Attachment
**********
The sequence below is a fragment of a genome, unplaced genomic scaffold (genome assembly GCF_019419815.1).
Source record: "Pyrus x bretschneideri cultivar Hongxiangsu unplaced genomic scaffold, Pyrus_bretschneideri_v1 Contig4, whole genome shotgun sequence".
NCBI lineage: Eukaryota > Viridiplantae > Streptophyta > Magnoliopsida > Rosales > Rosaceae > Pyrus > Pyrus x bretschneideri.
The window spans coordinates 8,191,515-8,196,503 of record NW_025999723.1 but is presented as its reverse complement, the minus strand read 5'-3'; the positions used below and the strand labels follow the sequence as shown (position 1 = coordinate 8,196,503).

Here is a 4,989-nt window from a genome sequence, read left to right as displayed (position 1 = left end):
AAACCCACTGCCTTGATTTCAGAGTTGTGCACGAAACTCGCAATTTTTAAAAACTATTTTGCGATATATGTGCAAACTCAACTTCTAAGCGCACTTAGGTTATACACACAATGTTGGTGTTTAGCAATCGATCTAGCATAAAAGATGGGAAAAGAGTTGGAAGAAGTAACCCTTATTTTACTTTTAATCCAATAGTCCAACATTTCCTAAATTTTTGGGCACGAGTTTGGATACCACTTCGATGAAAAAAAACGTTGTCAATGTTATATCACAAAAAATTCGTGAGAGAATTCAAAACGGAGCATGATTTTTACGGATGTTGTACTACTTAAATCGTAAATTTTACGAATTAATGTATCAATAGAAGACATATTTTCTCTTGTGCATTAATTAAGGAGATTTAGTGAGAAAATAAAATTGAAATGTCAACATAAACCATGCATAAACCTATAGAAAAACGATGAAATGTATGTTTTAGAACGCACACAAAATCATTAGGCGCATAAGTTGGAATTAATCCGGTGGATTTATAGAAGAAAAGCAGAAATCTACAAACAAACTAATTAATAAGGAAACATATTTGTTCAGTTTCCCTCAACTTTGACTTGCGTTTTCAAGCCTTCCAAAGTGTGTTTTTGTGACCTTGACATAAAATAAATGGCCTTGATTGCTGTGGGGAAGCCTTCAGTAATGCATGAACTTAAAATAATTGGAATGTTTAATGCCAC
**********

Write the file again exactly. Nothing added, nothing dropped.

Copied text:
The sequence below is a fragment of a genome, unplaced genomic scaffold (genome assembly GCF_019419815.1).
Source record: "Pyrus x bretschneideri cultivar Hongxiangsu unplaced genomic scaffold, Pyrus_bretschneideri_v1 Contig4, whole genome shotgun sequence".
NCBI lineage: Eukaryota > Viridiplantae > Streptophyta > Magnoliopsida > Rosales > Rosaceae > Pyrus > Pyrus x bretschneideri.
The window spans coordinates 8,191,515-8,196,503 of record NW_025999723.1 but is presented as its reverse complement, the minus strand read 5'-3'; the positions used below and the strand labels follow the sequence as shown (position 1 = coordinate 8,196,503).

Here is a 4,989-nt window from a genome sequence, read left to right as displayed (position 1 = left end):
AAACCCACTGCCTTGATTTCAGAGTTGTGCACGAAACTCGCAATTTTTAAAAACTATTTTGCGATATATGTGCAAACTCAACTTCTAAGCGCACTTAGGTTATACACACAATGTTGGTGTTTAGCAATCGATCTAGCATAAAAGATGGGAAAAGAGTTGGAAGAAGTAACCCTTATTTTACTTTTAATCCAATAGTCCAACATTTCCTAAATTTTTGGGCACGAGTTTGGATACCACTTCGATGAAAAAAAACGTTGTCAATGTTATATCACAAAAAATTCGTGAGAGAATTCAAAACGGAGCATGATTTTTACGGATGTTGTACTACTTAAATCGTAAATTTTACGAATTAATGTATCAATAGAAGACATATTTTCTCTTGTGCATTAATTAAGGAGATTTAGTGAGAAAATAAAATTGAAATGTCAACATAAACCATGCATAAACCTATAGAAAAACGATGAAATGTATGTTTTAGAACGCACACAAAATCATTAGGCGCATAAGTTGGAATTAATCCGGTGGATTTATAGAAGAAAAGCAGAAATCTACAAACAAACTAATTAATAAGGAAACATATTTGTTCAGTTTCCCTCAACTTTGACTTGCGTTTTCAAGCCTTCCAAAGTGTGTTTTTGTGACCTTGACATAAAATAAATGGCCTTGATTGCTGTGGGGAAGCCTTCAGTAATGCATGAACTTAAAATAATTGGAATGTTTAATGCCAC